In general, there seem to be two distinct schools of needling. Most veterans hold the subtle school in highest regard, acknowledging Fred Couples, Huston, Azinger and runner-up Sluman as its most accomplished practitioners.
“Sluman is the best, without a doubt — it’s not even close,” 23-year tour vet Brad Faxon says. “He’s very sarcastic and dry. And he’s more intelligent than most guys out here. He’s kind of like Dennis Miller in a way because he’ll say something and most guys won’t get it. Or if they do, it will be a couple of beats too late for a comeback. You have to be pretty smart to know ‘Slu’ is even needling you.”
Then there’s the more blatant school of needling preferred by players like Singh, Woods and Australia’s Mark Hensby.
At last year’s British Open, Hensby trailed Woods by one stroke after the opening round at St. Andrews. Woods, oozing intensity in pursuit of his second Slam title of the season, was completely immersed in his practice session as Hensby was leaving the range after an impressive day’s work. Not the least bit intimidated by Woods’ focus, Hensby plucked a range ball from the back of the practice ground, scribbled something on it with his Sharpie and tossed it the 25 yards to Woods’ feet.
Tiger looked at the ball, laughed out loud, tossed it aside with a wink at the Aussie and then resumed his practice session. When Woods was finished, an inquisitive reporter rushed out to Woods’ station to retrieve the ball. On it were scrawled two letters: the sixth letter of the alphabet followed by a “U.”
Given their similar penchant for brusque humor, perhaps it’s no surprise Hensby and Singh are best mates.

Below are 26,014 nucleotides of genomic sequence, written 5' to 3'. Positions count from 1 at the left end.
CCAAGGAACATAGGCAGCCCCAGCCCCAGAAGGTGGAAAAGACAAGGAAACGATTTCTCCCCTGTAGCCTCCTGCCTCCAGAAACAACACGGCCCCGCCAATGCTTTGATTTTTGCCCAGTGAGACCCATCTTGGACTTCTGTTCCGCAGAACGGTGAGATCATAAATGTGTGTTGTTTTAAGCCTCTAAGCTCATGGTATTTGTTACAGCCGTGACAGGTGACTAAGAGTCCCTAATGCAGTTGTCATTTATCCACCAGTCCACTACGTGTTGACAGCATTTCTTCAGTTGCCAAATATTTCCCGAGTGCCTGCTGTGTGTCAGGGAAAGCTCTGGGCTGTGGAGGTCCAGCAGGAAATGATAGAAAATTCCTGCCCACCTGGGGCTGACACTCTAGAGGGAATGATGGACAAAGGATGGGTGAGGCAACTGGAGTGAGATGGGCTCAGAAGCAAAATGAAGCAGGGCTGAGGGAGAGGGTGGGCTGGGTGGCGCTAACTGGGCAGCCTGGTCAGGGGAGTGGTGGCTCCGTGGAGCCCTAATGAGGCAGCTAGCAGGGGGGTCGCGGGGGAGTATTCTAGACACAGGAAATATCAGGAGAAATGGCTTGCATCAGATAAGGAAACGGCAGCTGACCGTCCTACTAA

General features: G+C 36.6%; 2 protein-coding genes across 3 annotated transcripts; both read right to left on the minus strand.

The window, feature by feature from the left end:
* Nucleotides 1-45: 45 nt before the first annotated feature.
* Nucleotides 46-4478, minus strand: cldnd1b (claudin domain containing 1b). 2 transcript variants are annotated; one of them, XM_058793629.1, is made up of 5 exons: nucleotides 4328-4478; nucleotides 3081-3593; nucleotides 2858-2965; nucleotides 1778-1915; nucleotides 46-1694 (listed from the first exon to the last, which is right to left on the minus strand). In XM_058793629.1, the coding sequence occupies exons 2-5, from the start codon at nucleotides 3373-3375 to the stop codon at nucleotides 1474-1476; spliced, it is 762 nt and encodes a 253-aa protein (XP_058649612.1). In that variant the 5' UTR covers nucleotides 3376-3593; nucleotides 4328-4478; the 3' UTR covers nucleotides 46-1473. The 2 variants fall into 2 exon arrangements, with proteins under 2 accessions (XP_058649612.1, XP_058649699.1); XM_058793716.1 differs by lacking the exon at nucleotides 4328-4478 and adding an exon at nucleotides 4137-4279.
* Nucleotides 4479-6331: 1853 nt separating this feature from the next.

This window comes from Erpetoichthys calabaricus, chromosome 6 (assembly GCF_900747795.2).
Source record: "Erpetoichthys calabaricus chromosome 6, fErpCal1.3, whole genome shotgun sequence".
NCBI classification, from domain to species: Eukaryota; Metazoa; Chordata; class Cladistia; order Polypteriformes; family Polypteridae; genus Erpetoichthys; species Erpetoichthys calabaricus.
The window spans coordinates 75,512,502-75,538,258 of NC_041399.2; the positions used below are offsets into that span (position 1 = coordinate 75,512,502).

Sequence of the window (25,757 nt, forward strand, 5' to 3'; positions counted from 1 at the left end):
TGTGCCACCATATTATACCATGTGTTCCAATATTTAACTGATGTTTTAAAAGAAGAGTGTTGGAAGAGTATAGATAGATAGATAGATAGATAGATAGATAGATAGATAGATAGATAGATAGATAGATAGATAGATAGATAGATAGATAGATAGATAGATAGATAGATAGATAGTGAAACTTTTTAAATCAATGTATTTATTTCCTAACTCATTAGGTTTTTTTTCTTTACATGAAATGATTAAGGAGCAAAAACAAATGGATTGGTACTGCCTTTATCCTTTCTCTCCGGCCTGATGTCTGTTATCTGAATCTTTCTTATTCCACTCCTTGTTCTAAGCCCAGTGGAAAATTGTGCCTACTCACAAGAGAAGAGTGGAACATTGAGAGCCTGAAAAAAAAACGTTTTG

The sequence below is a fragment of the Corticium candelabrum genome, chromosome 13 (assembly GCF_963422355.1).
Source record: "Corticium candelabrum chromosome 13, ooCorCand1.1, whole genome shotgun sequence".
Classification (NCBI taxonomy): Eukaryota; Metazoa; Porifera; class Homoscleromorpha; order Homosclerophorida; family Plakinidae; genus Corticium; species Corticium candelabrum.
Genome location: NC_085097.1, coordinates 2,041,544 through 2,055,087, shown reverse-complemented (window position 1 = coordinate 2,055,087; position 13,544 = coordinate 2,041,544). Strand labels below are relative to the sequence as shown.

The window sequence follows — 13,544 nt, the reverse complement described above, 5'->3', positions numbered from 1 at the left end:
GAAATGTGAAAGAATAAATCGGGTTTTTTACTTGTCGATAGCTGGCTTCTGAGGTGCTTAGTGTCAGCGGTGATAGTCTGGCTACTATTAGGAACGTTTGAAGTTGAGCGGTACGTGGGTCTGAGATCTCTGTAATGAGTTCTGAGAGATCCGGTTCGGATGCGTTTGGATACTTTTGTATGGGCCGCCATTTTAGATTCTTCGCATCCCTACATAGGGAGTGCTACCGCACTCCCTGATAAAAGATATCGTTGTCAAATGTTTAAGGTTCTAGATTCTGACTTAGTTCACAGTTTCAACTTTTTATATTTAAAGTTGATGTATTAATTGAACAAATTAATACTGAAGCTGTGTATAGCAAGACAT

“Vijay gets my vote, though he’s certainly on the border between needler and smart [aleck],” says Stuart Appleby, whom Ernie Els tapped as his top dig artist. “Vijay is definitely the guy who would surprise most golf fans because he’s really very funny. He isn’t always real subtle, however, and he’s certainly not afraid to step on your toes.”
The golf world was treated to a clear example of Singh’s blunt sense of humor at the 2000 Presidents Cup, when Singh allowed Tesori to wear a cap embroidered with the bold challenge “Tiger Who” on its back. Woods was not amused, and he responded by besting Singh (2 & 1) in an intensity-charged Sunday singles match.
“You’ve got to understand that when you’re talking about Tiger and Vijay and Phil, you’re talking about three dogs fighting over the same hydrant,” says Olin Browne, a District native and 20-year vet. “Though he’s not the most subtle, Vijay’s got serious skills. He has talent. I don’t think there’s anything vindictive about him. But when Vijay has a go at Tiger or Phil, he’s probably not worried if he cuts a little deeper.”
Perhaps it’s this combination of blunt honesty and temerity that has earned Singh an unfavorable reputation among golf fans. Few will ever forget his salvo at Annika Sorenstam before her run at the 2003 Colonial, when Singh conceded he was hoping she would miss the cut.
But among his peers, Singh isn’t just respected; he’s almost universally well-liked. Frankly, it’s a shame more golf fans aren’t exposed to the Fijian’s formidable wit and lithe-minded, mischievous bent.
“You don’t actually interact with the public, so they have no idea about your true personality,” Singh says. “What are you going to do? These guys out here, my extended family, they know I love a good laugh.”